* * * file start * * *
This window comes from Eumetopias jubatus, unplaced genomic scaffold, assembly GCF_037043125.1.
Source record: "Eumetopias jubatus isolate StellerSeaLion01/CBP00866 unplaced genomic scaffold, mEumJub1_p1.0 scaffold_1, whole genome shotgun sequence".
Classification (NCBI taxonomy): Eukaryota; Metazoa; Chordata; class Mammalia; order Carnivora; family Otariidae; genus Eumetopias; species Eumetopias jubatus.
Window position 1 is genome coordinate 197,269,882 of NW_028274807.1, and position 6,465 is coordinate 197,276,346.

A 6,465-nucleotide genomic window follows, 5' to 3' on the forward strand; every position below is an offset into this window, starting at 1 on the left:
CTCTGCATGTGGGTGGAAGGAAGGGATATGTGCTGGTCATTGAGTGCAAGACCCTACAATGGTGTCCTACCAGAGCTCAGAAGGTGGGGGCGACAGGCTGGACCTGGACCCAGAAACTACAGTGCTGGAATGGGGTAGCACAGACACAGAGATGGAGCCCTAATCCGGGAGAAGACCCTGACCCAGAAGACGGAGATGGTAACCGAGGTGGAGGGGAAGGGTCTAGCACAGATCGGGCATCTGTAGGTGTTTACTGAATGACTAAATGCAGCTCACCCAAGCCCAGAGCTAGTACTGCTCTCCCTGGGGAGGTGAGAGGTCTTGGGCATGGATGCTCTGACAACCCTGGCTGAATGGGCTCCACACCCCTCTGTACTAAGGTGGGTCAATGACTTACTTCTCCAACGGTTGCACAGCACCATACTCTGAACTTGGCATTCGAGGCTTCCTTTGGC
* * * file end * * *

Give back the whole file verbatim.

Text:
This window comes from Eumetopias jubatus, unplaced genomic scaffold, assembly GCF_037043125.1.
Source record: "Eumetopias jubatus isolate StellerSeaLion01/CBP00866 unplaced genomic scaffold, mEumJub1_p1.0 scaffold_1, whole genome shotgun sequence".
Classification (NCBI taxonomy): Eukaryota; Metazoa; Chordata; class Mammalia; order Carnivora; family Otariidae; genus Eumetopias; species Eumetopias jubatus.
Window position 1 is genome coordinate 197,269,882 of NW_028274807.1, and position 6,465 is coordinate 197,276,346.

A 6,465-nucleotide genomic window follows, 5' to 3' on the forward strand; every position below is an offset into this window, starting at 1 on the left:
CTCTGCATGTGGGTGGAAGGAAGGGATATGTGCTGGTCATTGAGTGCAAGACCCTACAATGGTGTCCTACCAGAGCTCAGAAGGTGGGGGCGACAGGCTGGACCTGGACCCAGAAACTACAGTGCTGGAATGGGGTAGCACAGACACAGAGATGGAGCCCTAATCCGGGAGAAGACCCTGACCCAGAAGACGGAGATGGTAACCGAGGTGGAGGGGAAGGGTCTAGCACAGATCGGGCATCTGTAGGTGTTTACTGAATGACTAAATGCAGCTCACCCAAGCCCAGAGCTAGTACTGCTCTCCCTGGGGAGGTGAGAGGTCTTGGGCATGGATGCTCTGACAACCCTGGCTGAATGGGCTCCACACCCCTCTGTACTAAGGTGGGTCAATGACTTACTTCTCCAACGGTTGCACAGCACCATACTCTGAACTTGGCATTCGAGGCTTCCTTTGGC